Swine bacteria kills man in northern Vietnam

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Tiet canh, or blood pudding, a traditional dish made from raw pig blood considered a delicacy by many Vietnamese. Photo by Ngoc Thang  

A man from Thai Binh Province has been killed by a swine bacteria infection after eating tiet canh (blood pudding) after doctors and scientists issued many warnings against the danger posed by the traditional dish made from uncooked pig blood.

According to his family, they slaughtered a “healthy” pig they bred at home to celebrate Tet, Vietnam’s biggest holiday, on January 28, and made tiet canh with its blood.

One day after eating the dish, the 48-year-old man had high fever, shivers and digestive problems but did not go to the hospital.

The next day, he was exhausted, his blood pressure dropped and he went into shock, prompting his family to bring him to a local health facility, they said.

He was transferred to the National Hospital for Tropical Diseases the next morning (Lunar New Year's Day) and died later that day.

Dr. Nguyen Trung Cap, deputy director of the National Hospital of Tropical Diseases’ Emergency Department said Friday that the victim tested positive for the Streptococcus suis bacteria, a pathogen found in pigs.

Doctors tried to use several treatments and medicines to increase his blood pressure but failed to save him.

Cap said the case progressed very fast as blood pressure fell and he went into shock only one day after he had a fever even though he had yet to develop the typical signs of a bacteria infection at that time.

He told news website Dan Tri that five people in the deceased man’s family ate tiet canh, but only he was infected with the bacteria.

He said that although they all ate the same dish, an infection depends on how each person reacts with the bacteria and on the number of bacteria that are able to penetrate the body.

He told Thanh Nien that the hospital had admitted nearly 10 patients infected with and suspected of having the Streptococcus suis bacteria.

All of them had eaten tiet canh, he said.

He said most of them ate the dish made from their own pigs, Dan Tri reported.

Dr. Do Duy Cuong of Bach Mai Hospital’s Contageon Department, told Vietnam News Agency Friday that his hospital also received many simliar cases over the last 10 days as the patients had been eating tiet canh for the Tet holiday.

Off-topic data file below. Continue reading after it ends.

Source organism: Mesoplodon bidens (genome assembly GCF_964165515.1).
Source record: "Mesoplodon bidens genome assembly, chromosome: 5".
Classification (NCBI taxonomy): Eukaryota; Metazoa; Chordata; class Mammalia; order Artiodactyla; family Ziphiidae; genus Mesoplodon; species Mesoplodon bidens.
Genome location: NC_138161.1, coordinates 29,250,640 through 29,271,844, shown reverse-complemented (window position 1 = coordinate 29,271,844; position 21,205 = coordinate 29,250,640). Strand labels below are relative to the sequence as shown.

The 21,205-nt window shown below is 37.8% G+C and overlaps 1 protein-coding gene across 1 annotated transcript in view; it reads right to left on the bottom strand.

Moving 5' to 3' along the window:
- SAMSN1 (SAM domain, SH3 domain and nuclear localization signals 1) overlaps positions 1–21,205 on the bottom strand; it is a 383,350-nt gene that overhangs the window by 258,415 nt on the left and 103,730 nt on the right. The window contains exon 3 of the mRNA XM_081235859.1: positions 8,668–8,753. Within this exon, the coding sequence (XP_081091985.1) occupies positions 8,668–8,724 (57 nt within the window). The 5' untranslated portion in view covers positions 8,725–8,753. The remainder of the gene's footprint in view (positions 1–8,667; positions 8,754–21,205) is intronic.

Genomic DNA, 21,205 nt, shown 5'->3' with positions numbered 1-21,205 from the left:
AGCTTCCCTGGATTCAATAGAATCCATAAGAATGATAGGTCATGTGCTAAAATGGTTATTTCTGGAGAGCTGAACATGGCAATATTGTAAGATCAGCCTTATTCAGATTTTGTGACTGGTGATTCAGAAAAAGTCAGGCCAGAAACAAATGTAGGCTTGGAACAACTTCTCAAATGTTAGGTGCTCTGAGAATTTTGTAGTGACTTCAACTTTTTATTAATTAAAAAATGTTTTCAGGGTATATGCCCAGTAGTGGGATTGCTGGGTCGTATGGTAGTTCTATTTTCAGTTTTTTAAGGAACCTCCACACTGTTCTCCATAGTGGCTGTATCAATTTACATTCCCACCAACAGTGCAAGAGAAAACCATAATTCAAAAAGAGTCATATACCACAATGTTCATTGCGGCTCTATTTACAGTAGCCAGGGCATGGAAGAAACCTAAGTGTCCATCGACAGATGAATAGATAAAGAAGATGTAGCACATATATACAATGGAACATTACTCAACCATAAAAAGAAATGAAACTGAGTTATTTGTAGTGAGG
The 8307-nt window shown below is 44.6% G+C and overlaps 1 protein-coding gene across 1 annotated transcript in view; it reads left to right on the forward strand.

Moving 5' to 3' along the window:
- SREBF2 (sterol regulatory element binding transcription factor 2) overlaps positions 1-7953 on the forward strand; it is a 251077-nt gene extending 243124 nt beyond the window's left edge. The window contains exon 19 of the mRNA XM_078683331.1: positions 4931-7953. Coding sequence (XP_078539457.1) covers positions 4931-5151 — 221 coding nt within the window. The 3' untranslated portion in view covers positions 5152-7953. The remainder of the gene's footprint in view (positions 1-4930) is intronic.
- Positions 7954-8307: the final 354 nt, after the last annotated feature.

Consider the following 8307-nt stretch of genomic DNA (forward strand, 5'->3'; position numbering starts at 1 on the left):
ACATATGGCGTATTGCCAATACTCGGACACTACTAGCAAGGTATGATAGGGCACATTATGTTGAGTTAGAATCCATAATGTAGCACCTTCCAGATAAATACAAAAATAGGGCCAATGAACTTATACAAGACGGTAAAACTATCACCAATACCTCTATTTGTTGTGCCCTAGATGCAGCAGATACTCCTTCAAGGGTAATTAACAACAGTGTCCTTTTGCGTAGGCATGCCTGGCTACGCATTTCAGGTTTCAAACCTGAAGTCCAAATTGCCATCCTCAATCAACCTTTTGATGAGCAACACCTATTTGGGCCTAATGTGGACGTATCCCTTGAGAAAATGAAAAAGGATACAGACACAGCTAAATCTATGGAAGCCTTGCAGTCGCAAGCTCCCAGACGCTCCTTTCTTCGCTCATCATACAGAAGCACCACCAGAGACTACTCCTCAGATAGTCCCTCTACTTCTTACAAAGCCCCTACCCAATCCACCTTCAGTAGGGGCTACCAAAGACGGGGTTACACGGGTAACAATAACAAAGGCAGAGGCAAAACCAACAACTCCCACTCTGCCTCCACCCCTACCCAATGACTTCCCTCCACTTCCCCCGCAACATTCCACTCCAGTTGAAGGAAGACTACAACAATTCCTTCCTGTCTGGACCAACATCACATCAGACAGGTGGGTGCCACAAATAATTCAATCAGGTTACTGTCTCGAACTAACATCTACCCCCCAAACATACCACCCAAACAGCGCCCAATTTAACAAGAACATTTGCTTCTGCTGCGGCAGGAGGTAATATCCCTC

Dangerous luck

A common belief among Vietnamese people is that eating the red blood pudding in the beginning of the year will drive away their bad luck from the previous year and bring them luck good for the new year.

Cap said many families often butcher pigs bred at their home and eat tiet canh on Tet as they think homebred pigs cannot be infectious, news website VnExpress reported.

But all pigs pose the risk of carrying the bateria, and it is highly possible that the bacteria be transmitted from the pigs with the bacteria to people who eat their underdone meat or tiet canh.

He said people should not butcher ill or dead pigs.

They should not process raw pork with bare hands, especially when having injuries on their hands, adding that they should wash their hands carefully before and after processing the meat.

They should not eat undercooked pig meat and organs and tiet canh, especially from ill or dead pigs.

Those who have direct contact with the ill or dead pigs should wear protective clothing.

Delitescence lasts from a few hours to three days, and it is recommended that those who have a high fever of 40 to 41 degrees Centigrate, bleeding under the skin, diarrhea, stiff neck and breathing difficulties should be brought to the hospital immediately to prevent death.

The bacteria can cause complications such as septicemia or blood poisoning and meningitis, which can lead to death or other severe complications, and amputation of the hands or legs due to necrosis.

Necrosis caused by the Streptococcus suis bacteria, a pork-based pathogen, which many people have been infected with after eating tiet canh for the Tet holiday. Photo by Ngoc Thang

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